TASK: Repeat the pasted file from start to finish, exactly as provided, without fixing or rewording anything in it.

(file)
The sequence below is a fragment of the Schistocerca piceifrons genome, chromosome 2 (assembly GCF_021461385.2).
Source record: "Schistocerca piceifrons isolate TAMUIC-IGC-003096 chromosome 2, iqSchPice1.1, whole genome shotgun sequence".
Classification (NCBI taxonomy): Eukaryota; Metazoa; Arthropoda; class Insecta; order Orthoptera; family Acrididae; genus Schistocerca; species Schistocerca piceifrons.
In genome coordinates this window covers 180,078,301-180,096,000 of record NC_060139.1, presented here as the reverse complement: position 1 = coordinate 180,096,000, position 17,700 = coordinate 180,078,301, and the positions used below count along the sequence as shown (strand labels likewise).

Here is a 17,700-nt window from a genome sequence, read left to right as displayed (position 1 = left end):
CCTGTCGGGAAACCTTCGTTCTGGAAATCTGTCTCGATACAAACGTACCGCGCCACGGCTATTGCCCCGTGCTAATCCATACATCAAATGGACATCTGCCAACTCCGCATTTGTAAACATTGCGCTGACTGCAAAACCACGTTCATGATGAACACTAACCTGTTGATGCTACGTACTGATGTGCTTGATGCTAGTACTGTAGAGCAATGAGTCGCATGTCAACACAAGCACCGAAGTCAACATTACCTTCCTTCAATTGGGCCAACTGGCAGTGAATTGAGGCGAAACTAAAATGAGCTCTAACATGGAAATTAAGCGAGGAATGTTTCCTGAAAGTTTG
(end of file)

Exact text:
The sequence below is a fragment of the Schistocerca piceifrons genome, chromosome 2 (assembly GCF_021461385.2).
Source record: "Schistocerca piceifrons isolate TAMUIC-IGC-003096 chromosome 2, iqSchPice1.1, whole genome shotgun sequence".
Classification (NCBI taxonomy): Eukaryota; Metazoa; Arthropoda; class Insecta; order Orthoptera; family Acrididae; genus Schistocerca; species Schistocerca piceifrons.
In genome coordinates this window covers 180,078,301-180,096,000 of record NC_060139.1, presented here as the reverse complement: position 1 = coordinate 180,096,000, position 17,700 = coordinate 180,078,301, and the positions used below count along the sequence as shown (strand labels likewise).

Here is a 17,700-nt window from a genome sequence, read left to right as displayed (position 1 = left end):
CCTGTCGGGAAACCTTCGTTCTGGAAATCTGTCTCGATACAAACGTACCGCGCCACGGCTATTGCCCCGTGCTAATCCATACATCAAATGGACATCTGCCAACTCCGCATTTGTAAACATTGCGCTGACTGCAAAACCACGTTCATGATGAACACTAACCTGTTGATGCTACGTACTGATGTGCTTGATGCTAGTACTGTAGAGCAATGAGTCGCATGTCAACACAAGCACCGAAGTCAACATTACCTTCCTTCAATTGGGCCAACTGGCAGTGAATTGAGGCGAAACTAAAATGAGCTCTAACATGGAAATTAAGCGAGGAATGTTTCCTGAAAGTTTG